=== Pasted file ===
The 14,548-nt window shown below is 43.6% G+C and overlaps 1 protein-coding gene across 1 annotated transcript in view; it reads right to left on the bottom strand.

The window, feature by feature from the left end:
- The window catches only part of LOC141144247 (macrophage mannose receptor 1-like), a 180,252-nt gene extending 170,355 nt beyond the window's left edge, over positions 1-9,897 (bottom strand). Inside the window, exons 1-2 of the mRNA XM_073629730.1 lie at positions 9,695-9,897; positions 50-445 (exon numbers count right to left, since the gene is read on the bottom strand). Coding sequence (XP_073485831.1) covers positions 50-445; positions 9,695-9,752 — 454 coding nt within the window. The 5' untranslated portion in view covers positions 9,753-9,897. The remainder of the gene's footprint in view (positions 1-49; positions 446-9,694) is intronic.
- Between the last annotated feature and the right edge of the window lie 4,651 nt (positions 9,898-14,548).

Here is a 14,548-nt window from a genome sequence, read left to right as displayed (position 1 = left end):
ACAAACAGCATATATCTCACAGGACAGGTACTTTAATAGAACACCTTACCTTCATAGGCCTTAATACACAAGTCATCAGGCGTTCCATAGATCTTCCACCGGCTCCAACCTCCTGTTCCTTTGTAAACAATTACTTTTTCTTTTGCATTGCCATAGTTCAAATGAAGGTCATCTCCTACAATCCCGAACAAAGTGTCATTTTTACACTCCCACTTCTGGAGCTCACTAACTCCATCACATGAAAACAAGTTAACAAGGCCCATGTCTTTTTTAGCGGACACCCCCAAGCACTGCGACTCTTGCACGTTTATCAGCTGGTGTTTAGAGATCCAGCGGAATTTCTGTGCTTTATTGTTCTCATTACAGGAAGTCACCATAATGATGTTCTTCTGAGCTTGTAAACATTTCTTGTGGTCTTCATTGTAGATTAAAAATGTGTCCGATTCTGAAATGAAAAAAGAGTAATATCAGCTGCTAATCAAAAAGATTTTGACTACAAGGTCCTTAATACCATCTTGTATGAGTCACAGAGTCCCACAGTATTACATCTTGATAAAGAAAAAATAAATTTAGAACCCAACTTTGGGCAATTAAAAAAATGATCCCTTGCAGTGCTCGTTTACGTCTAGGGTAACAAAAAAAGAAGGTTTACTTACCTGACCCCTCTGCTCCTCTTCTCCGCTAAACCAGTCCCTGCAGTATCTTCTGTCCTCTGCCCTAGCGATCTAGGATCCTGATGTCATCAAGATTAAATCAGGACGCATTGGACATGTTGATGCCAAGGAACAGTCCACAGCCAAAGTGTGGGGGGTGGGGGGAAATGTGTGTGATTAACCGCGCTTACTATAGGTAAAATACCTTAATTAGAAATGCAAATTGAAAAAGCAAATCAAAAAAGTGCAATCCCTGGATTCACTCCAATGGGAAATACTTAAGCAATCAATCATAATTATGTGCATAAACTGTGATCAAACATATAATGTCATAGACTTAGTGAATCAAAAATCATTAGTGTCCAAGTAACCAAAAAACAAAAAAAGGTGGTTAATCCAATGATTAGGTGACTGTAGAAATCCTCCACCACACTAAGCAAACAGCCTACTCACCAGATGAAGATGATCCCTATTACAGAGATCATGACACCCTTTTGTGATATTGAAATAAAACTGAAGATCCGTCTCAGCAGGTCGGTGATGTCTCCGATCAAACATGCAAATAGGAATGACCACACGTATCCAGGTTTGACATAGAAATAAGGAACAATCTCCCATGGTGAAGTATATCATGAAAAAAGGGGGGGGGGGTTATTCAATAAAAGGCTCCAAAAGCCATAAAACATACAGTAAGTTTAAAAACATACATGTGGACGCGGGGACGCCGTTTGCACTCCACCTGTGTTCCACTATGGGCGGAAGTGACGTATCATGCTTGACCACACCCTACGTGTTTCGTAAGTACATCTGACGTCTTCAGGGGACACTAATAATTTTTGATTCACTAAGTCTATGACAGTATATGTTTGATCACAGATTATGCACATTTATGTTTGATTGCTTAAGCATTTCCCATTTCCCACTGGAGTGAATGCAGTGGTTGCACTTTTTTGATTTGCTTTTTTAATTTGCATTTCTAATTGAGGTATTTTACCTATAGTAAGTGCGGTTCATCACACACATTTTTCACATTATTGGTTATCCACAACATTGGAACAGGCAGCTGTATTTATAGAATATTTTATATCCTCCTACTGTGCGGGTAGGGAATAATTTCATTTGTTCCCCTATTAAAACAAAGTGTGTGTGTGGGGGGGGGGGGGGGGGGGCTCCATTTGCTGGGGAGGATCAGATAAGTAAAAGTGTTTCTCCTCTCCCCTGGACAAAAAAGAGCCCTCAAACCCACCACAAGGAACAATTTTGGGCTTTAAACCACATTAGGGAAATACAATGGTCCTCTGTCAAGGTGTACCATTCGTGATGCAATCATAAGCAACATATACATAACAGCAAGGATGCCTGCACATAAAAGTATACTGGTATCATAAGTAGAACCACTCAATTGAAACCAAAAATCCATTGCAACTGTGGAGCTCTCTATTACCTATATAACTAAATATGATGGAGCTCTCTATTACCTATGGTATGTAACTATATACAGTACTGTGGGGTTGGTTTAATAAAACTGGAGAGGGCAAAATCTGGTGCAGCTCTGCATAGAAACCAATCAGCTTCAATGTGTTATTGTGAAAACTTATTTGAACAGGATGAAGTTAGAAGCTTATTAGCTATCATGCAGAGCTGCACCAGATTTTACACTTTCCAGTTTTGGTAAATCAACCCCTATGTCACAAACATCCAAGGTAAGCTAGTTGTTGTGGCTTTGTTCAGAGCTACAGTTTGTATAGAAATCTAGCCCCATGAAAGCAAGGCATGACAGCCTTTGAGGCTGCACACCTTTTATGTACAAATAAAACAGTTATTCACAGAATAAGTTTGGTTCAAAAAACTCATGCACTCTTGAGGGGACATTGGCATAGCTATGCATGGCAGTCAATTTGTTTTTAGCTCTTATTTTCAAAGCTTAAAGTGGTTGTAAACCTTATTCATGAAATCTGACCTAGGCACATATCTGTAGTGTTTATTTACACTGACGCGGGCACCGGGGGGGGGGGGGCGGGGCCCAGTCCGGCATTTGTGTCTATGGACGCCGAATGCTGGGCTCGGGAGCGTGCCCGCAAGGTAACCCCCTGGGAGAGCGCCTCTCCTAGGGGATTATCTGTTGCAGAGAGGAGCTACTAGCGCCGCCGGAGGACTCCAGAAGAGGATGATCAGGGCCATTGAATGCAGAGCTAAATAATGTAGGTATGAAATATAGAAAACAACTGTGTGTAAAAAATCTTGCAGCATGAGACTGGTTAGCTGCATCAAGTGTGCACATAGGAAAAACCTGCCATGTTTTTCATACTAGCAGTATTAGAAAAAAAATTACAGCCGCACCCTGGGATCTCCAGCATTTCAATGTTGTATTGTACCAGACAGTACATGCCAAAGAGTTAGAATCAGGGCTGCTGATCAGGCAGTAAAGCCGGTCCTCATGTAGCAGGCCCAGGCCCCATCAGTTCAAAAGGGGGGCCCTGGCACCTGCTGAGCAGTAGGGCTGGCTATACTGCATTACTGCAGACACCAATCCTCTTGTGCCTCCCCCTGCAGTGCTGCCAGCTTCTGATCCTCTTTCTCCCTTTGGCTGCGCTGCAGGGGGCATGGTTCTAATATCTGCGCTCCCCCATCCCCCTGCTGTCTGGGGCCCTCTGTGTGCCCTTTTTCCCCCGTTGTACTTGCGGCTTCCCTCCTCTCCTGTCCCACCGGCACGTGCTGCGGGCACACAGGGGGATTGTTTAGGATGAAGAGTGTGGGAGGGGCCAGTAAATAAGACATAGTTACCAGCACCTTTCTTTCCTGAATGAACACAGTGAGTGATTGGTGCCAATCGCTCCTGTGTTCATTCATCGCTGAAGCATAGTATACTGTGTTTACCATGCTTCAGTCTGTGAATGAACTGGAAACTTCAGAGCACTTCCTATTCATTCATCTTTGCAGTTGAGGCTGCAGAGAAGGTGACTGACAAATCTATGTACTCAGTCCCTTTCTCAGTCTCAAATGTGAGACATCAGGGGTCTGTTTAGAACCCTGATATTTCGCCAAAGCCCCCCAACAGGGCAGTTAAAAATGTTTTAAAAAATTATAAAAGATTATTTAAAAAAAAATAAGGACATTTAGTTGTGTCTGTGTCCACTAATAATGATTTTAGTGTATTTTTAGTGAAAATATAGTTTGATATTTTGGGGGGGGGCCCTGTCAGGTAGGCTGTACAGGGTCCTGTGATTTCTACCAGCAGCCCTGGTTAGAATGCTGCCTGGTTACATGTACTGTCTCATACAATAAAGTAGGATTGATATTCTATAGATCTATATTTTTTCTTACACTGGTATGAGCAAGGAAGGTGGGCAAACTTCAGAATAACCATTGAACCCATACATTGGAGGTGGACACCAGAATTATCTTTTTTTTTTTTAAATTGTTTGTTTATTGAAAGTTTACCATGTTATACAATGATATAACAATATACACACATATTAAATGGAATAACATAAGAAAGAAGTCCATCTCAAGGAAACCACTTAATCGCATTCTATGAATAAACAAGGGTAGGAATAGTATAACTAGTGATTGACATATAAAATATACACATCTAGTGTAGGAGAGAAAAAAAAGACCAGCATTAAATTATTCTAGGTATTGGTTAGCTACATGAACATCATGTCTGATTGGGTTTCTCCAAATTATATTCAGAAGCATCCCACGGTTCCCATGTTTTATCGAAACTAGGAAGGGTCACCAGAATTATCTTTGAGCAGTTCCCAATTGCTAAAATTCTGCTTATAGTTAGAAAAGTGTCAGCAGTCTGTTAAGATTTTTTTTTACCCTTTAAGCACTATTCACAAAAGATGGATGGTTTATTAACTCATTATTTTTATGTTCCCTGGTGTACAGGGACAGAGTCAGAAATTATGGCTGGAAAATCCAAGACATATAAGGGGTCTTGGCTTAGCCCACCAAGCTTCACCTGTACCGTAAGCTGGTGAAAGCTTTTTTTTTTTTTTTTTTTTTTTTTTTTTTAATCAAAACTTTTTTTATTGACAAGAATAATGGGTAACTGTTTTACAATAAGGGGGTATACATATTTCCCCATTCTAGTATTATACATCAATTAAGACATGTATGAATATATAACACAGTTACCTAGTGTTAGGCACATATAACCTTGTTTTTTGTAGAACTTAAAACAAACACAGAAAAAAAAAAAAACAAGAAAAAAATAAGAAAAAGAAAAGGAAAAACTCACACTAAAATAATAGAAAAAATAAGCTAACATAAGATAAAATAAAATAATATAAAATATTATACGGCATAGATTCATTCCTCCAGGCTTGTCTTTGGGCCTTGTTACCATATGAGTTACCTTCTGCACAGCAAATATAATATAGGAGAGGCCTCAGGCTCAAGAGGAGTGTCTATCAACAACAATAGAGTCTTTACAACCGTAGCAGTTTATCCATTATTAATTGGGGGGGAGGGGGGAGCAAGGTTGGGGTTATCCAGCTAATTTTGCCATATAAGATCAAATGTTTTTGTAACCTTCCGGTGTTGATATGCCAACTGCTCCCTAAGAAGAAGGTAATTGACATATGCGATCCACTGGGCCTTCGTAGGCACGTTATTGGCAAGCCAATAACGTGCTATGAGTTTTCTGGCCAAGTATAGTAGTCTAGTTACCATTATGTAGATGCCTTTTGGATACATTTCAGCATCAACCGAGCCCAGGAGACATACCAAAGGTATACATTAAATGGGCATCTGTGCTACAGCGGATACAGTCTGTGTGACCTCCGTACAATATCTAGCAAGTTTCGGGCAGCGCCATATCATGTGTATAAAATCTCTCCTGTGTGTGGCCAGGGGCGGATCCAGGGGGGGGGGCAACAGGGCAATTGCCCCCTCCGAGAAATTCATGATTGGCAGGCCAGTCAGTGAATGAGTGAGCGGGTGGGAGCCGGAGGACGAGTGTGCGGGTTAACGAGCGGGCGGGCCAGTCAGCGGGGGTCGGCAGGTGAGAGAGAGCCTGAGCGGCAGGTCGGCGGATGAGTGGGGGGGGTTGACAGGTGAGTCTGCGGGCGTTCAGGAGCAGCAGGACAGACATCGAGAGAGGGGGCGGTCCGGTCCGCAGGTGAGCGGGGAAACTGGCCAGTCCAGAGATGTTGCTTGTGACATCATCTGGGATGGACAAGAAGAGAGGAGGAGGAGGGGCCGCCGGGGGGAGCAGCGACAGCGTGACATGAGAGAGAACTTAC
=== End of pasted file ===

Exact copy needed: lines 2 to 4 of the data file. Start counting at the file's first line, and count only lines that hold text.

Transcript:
The window, feature by feature from the left end:
- The window catches only part of LOC141144247 (macrophage mannose receptor 1-like), a 180,252-nt gene extending 170,355 nt beyond the window's left edge, over positions 1-9,897 (bottom strand). Inside the window, exons 1-2 of the mRNA XM_073629730.1 lie at positions 9,695-9,897; positions 50-445 (exon numbers count right to left, since the gene is read on the bottom strand). Coding sequence (XP_073485831.1) covers positions 50-445; positions 9,695-9,752 — 454 coding nt within the window. The 5' untranslated portion in view covers positions 9,753-9,897. The remainder of the gene's footprint in view (positions 1-49; positions 446-9,694) is intronic.
- Between the last annotated feature and the right edge of the window lie 4,651 nt (positions 9,898-14,548).